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Bluetongue Found In NY Deer, First Time Fatal Virus Confirmed In State

Bluetongue virus has been found in New York deer for the first time.
Bluetongue virus has been found in New York deer for the first time. Photo Credit: Stephen Sheppard on Unsplash

Wildlife officials have confirmed the first case of bluetongue virus in New York deer.

Testing revealed the virus was present in three deer on Long Island, in Southampton, the New York Department of Environmental Conservation (DEC) said.

Bluetongue (BT) virus is closely related to the Epizootic Hemorrhagic Disease (EHD) virus and is transmitted in the same way, through the bites of insects called midges, according to wildlife officials.

Transmission usually occurs in late summer and early fall.

Both viruses are often fatal to deer, with many animals dying within 36 hours of showing symptoms.

Humans cannot be infected by deer or bites from midges, the DEC said.

Symptoms are similar for BT and EHD, and include fever, difficulty breathing, dehydration, and swelling of the head, neck and tongue.

Infected deer will often look for water sources, with many animals found dead in or near the water, officials said.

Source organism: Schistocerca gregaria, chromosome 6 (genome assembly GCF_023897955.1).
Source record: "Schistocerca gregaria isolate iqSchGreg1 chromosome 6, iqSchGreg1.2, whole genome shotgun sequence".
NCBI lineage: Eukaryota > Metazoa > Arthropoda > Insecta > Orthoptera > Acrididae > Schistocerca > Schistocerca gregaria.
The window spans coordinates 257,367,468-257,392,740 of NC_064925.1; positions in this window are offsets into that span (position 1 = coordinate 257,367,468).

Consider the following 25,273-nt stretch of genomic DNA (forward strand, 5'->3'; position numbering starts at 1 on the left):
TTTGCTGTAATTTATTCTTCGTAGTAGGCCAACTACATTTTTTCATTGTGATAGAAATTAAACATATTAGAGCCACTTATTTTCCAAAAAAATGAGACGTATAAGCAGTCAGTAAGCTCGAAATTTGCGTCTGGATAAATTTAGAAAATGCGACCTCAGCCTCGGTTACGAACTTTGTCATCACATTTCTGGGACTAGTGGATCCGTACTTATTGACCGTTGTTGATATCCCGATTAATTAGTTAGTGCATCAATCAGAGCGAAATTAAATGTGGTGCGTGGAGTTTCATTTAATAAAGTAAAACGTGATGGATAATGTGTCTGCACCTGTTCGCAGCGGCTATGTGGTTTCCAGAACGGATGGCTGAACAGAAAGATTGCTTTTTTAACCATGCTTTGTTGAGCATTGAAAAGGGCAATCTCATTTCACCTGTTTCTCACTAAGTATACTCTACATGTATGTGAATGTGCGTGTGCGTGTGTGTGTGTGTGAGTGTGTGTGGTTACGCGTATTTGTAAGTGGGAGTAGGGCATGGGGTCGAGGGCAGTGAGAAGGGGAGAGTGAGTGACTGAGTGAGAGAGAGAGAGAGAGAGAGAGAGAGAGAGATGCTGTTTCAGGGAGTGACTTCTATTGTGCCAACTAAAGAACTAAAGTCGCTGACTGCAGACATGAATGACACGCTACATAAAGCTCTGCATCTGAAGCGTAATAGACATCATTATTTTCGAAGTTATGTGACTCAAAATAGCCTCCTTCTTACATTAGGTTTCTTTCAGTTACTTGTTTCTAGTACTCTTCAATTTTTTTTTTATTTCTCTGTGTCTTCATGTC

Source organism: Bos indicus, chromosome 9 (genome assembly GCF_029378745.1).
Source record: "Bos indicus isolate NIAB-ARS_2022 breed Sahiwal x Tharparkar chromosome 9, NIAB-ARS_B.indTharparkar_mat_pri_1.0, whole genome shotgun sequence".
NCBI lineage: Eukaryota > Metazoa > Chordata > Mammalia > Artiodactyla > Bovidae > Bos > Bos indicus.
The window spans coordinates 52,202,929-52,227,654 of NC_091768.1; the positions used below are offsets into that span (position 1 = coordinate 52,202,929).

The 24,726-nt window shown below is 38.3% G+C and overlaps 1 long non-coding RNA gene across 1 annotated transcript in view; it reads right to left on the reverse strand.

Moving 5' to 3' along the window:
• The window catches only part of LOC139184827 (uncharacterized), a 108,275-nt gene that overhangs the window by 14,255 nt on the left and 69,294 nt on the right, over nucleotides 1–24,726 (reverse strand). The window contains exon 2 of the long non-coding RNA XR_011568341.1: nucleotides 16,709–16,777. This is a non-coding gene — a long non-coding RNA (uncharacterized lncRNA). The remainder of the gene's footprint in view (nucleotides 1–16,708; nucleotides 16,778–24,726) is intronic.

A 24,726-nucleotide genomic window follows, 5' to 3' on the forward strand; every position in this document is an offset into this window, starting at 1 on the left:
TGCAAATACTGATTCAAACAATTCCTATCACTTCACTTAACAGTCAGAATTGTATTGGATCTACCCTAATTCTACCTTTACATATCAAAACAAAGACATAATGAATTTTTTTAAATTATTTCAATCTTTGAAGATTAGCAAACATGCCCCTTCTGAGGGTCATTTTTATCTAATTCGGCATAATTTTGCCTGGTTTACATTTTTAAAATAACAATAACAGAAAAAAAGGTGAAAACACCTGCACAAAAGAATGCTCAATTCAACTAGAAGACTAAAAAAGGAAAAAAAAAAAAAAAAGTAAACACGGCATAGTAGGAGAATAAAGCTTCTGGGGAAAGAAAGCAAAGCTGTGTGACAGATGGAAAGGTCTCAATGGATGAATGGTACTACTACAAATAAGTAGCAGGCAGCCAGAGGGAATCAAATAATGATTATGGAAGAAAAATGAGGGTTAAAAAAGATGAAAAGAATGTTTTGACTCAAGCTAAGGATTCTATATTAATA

BT was spotted in several other Atlantic coast states earlier in 2022.

Two white-tailed deer found dead in Rensselaer County in August 2022 were confirmed to have EHD, as were two deer found dead in Dutchess County.

One deer in Suffolk County was confirmed positive for EHD.

Both diseases can also affect cattle and sheep, though cattle often do not show symptoms, officials said.

They added that there is currently no treatment or means to prevent BT or EHD from infecting free-ranging deer.

The first known cases of the EHD virus in New York deer were confirmed in 2007 in Albany, Rensselaer, and Niagara counties.

Cases were also reported in Rockland County in 2011

A large EHD outbreak hit the lower Hudson Valley in 2020, killing approximately 1,500 deer in Putnam and Orange counties, the DEC said.

In 2021, officials received more than 2,000 reports of dead deer, mostly in Ulster, Dutchess, Columbia, Oswego, and Jefferson counties.

Wildlife officials said EHD and BT outbreaks end after the first hard frost kills the insects that transmit the disease.

Those who encounter sick or dying deer are asked to report it to the DEC through its online portal

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